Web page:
Despite some major obstacles — deforestation, habitat degradation and decades without “the rule of law” — wildlife is surviving in the province of Nuristan in eastern Afghanistan, according to the first update since 1977. Large mammals, including Asiatic black bears, gray wolves, markhor goats, and leopard cats are all surviving in the conflict-ridden region. Researchers were even able to make the first documented sighting of the common palm civet in Afghanistan.
Using camera-trap surveys, transect surveys, and DNA identification of scat samples, the researchers studied a mountainous, forested area of 1,100 square kilometers between 2006 and 2009.The study, which is published in the latest journal of Oryx, was conducted by scientists from the Wildlife Conservation Society (WCS) with support from the U.S. Agency for International Development. Notes Science Daily:
WCS has had a full-time presence in Afghanistan since 2006 and continues to be the only conservation NGO operating there. WCS works on community conservation, conservation education, institution building, training, capacity building, and wildlife trade issues.
Kara Stevens, lead author of the study, said: “Afghanistan’s environment — like the Afghan people — has shown incredible resilience in the face of decades of instability. However, future support is necessary to ensure that communities can sustainably manage these resources for generations to come.”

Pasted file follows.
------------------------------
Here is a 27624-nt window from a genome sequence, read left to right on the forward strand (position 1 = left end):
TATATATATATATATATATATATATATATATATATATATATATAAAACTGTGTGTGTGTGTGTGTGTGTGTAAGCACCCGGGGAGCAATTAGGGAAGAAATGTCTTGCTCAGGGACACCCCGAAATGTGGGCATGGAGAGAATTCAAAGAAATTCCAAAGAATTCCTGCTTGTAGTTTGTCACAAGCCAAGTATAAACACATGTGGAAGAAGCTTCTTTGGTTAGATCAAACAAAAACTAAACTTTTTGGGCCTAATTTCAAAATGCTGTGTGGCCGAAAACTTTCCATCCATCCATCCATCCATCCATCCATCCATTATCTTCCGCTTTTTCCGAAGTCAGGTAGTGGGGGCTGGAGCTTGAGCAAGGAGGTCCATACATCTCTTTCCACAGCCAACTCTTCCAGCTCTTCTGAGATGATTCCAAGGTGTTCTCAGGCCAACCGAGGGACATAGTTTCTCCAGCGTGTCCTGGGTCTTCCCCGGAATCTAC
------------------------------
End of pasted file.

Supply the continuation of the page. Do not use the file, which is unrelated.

Unfortunately, the US foreign assistance budget faces large cuts this year. USAID has helped the WCS to work in over 55 communities in Afghanistan, trained local residents to “monitor and sustainably manage their wildlife and other resources” and created Band-e-Amir, Afghanistan’s first national park, which the government and a committee made up of all 14 communities living around the park co-manage together.
Most of our images of Afghanistan are of a war-torn country where Western troops are stationed. The Oryx study reminds us that there is much more to Afghanistan, and much worth protecting and preserving.
The video below shows the beauties of Band-e Amir Park.
Related Care2 Coverage
Photo of an Asiatic black bear by Drew Avery
Disclaimer: The views expressed above are solely those of the author and may
not reflect those of
Care2, Inc., its employees or advertisers.